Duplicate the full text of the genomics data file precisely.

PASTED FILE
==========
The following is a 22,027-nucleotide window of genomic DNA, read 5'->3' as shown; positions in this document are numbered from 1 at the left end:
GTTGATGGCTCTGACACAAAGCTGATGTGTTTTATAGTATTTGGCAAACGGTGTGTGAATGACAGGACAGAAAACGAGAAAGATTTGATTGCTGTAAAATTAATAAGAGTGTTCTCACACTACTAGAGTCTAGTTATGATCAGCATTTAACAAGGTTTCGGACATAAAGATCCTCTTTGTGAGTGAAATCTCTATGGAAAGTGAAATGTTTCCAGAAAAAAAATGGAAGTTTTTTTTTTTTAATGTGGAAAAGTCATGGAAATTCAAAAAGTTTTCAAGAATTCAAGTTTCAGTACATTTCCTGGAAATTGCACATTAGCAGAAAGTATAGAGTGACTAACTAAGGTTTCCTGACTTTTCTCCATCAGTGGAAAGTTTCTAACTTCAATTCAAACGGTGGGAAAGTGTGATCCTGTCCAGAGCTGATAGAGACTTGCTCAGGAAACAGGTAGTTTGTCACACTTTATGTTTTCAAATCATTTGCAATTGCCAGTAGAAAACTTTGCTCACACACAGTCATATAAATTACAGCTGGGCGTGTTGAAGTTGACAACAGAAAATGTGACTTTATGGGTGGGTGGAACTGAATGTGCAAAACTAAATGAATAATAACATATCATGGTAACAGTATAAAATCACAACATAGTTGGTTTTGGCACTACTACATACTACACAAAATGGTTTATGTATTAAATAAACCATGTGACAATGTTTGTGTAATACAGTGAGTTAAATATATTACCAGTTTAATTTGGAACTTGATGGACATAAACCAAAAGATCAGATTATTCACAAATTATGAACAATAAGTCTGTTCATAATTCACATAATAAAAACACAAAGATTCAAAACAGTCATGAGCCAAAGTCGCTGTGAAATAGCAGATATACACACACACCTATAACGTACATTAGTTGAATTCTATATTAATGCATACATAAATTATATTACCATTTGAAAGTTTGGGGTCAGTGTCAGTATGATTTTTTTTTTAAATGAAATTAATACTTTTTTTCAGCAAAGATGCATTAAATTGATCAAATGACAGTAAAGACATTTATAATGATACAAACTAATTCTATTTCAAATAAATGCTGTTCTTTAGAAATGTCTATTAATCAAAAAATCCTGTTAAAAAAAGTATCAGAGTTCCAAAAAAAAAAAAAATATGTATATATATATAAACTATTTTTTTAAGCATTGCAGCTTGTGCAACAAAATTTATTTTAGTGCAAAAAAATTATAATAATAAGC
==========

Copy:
The following is a 22,027-nucleotide window of genomic DNA, read 5'->3' as shown; positions in this document are numbered from 1 at the left end:
GTTGATGGCTCTGACACAAAGCTGATGTGTTTTATAGTATTTGGCAAACGGTGTGTGAATGACAGGACAGAAAACGAGAAAGATTTGATTGCTGTAAAATTAATAAGAGTGTTCTCACACTACTAGAGTCTAGTTATGATCAGCATTTAACAAGGTTTCGGACATAAAGATCCTCTTTGTGAGTGAAATCTCTATGGAAAGTGAAATGTTTCCAGAAAAAAAATGGAAGTTTTTTTTTTTTAATGTGGAAAAGTCATGGAAATTCAAAAAGTTTTCAAGAATTCAAGTTTCAGTACATTTCCTGGAAATTGCACATTAGCAGAAAGTATAGAGTGACTAACTAAGGTTTCCTGACTTTTCTCCATCAGTGGAAAGTTTCTAACTTCAATTCAAACGGTGGGAAAGTGTGATCCTGTCCAGAGCTGATAGAGACTTGCTCAGGAAACAGGTAGTTTGTCACACTTTATGTTTTCAAATCATTTGCAATTGCCAGTAGAAAACTTTGCTCACACACAGTCATATAAATTACAGCTGGGCGTGTTGAAGTTGACAACAGAAAATGTGACTTTATGGGTGGGTGGAACTGAATGTGCAAAACTAAATGAATAATAACATATCATGGTAACAGTATAAAATCACAACATAGTTGGTTTTGGCACTACTACATACTACACAAAATGGTTTATGTATTAAATAAACCATGTGACAATGTTTGTGTAATACAGTGAGTTAAATATATTACCAGTTTAATTTGGAACTTGATGGACATAAACCAAAAGATCAGATTATTCACAAATTATGAACAATAAGTCTGTTCATAATTCACATAATAAAAACACAAAGATTCAAAACAGTCATGAGCCAAAGTCGCTGTGAAATAGCAGATATACACACACACCTATAACGTACATTAGTTGAATTCTATATTAATGCATACATAAATTATATTACCATTTGAAAGTTTGGGGTCAGTGTCAGTATGATTTTTTTTTTAAATGAAATTAATACTTTTTTTCAGCAAAGATGCATTAAATTGATCAAATGACAGTAAAGACATTTATAATGATACAAACTAATTCTATTTCAAATAAATGCTGTTCTTTAGAAATGTCTATTAATCAAAAAATCCTGTTAAAAAAAGTATCAGAGTTCCAAAAAAAAAAAAAATATGTATATATATATAAACTATTTTTTTAAGCATTGCAGCTTGTGCAACAAAATTTATTTTAGTGCAAAAAAATTATAATAATAAGC